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  40.  2
    Crosbie Smith (1976). Natural Philosophy and Thermodynamics: William Thomson and ‘The Dynamical Theory of Heat’. British Journal for the History of Science 9 (3):293-319.
    William Thomson's image as a professional mathematical physicist who adheres, particularly in his work in classical thermodynamics, to a strict experimental basis for his science, avoids speculative hypotheses, and becomes renowned for his omission of philosophical declarations has been reinforced in varying degrees by those historians who have attempted, as either admirers or critics of Thomson, to describe and assess his life. J. G. Crowther, for example, sees him as a thinker of great intellectual strength, but deficient in intellectual (...)
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  41. Angus Fletcher (2011). Evolving Hamlet: Seventeenth-Century English Tragedy and the Ethics of Natural Selection. Palgrave Macmillan.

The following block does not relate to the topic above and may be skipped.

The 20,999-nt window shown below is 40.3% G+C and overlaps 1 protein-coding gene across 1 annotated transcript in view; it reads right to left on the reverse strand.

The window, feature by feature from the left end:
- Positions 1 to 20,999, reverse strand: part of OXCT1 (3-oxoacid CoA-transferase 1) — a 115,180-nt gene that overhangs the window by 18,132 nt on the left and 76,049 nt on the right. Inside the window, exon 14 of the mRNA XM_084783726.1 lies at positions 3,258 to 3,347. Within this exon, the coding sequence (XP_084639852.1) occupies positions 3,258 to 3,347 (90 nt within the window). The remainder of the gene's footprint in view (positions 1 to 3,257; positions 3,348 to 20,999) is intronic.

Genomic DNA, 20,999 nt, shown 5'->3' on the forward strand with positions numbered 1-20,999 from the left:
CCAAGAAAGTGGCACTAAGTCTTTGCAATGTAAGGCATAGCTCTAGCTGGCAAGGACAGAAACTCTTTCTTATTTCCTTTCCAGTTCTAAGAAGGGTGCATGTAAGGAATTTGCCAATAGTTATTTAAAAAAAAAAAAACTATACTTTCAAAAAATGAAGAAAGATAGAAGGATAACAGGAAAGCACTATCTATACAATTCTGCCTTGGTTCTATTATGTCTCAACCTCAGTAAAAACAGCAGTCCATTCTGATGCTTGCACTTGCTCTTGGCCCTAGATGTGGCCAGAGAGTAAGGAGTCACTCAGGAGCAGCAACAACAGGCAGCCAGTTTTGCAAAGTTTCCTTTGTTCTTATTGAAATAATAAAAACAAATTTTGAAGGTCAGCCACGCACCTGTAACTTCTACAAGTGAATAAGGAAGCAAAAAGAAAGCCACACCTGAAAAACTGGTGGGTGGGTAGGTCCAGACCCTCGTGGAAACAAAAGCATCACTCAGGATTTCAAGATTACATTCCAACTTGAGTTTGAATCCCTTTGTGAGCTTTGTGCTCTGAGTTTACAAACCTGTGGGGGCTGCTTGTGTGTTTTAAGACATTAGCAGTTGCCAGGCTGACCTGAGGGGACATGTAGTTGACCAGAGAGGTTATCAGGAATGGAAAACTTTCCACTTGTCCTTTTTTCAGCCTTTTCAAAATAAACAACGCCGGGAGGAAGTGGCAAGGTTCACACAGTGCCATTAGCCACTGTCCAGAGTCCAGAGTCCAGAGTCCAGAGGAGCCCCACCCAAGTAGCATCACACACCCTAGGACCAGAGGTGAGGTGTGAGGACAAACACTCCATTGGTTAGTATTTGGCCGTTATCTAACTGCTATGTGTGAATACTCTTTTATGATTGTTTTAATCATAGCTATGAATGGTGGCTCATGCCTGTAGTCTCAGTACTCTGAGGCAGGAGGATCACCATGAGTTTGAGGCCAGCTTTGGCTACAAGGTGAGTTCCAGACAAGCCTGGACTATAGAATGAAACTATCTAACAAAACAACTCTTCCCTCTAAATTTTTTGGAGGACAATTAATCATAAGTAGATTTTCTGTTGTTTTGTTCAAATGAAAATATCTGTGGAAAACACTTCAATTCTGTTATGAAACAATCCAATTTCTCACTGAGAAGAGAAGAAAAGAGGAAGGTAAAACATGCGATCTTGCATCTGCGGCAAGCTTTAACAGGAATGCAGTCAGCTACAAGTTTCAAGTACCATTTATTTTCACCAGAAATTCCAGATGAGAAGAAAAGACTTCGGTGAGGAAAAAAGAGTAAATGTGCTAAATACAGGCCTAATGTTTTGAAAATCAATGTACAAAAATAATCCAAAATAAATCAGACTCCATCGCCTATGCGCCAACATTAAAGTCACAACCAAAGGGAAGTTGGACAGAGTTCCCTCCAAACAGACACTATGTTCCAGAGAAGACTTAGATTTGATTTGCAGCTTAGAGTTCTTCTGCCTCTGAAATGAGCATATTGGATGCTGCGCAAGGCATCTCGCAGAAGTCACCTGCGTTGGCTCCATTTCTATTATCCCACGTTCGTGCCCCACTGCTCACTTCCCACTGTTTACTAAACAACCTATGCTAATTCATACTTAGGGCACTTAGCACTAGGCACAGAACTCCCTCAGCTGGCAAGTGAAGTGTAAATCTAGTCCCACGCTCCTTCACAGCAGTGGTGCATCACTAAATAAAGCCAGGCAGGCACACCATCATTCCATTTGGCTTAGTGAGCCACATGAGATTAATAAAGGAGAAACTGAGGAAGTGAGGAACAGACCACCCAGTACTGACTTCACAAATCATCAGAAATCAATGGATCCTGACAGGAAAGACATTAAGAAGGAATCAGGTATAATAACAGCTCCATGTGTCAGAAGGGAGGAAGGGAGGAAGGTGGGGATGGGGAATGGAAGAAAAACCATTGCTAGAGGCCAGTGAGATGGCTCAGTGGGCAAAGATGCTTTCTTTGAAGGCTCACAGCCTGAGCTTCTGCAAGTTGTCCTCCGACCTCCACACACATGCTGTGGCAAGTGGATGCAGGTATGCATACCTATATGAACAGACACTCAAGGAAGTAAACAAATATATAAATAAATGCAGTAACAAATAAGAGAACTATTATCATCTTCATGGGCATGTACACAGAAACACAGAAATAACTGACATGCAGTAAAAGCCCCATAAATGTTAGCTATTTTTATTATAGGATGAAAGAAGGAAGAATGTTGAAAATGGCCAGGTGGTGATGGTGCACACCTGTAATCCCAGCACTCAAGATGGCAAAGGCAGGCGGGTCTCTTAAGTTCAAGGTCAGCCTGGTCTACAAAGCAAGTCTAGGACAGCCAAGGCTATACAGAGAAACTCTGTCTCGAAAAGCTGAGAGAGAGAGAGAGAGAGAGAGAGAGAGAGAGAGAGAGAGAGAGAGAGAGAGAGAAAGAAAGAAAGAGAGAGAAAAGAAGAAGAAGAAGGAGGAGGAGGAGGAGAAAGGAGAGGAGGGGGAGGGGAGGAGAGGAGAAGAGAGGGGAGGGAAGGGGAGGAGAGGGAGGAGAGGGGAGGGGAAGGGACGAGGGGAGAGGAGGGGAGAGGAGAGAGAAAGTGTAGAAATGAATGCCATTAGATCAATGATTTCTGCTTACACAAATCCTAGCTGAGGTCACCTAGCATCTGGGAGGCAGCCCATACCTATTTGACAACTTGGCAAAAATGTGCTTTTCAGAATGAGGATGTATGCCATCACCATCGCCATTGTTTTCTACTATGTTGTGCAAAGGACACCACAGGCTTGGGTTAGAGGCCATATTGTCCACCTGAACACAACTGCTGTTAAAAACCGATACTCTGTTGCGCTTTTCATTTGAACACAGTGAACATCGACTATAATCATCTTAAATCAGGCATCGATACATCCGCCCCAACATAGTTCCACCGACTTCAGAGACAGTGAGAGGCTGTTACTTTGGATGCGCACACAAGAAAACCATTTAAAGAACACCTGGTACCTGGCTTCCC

42.  5
    Dalia Nassar (2015). Analogy, Natural History and the Philosophy of Nature: Kant, Herder and the Problem of Empirical Science. Journal of the Philosophy of History 9 (2):240-257.
  43.  54
    Patricia Fara (2000). Niccolò Guicciardini Reading the Principia: The Debate on Newton's Mathematical Methods for Natural Philosophy From 1687 to 1736. British Journal for the Philosophy of Science 51 (4):935-939.
  44.  10
    Qiong Zhang (2009). From "Dragonology" to Meteorology: Aristotelian Natural Philosophy and the Beginning of the Decline of the Dragon in China. Early Science and Medicine 14 (1):340-368.
    The cult of the dragon in China, which expressed itself not only in the ritual sacrifices to the dragon kings during drought and floods but also in the rationalization of the dragon's power to make rain by many serious thinkers from diverse intellectual persuasions, was first subjected to sustained criticism during the early modern era as part of an "enlightenment" drive against popular cults and "superstitions" led by some of the Jesuit-inspired Chinese scholars. This paper examines how these critics (...)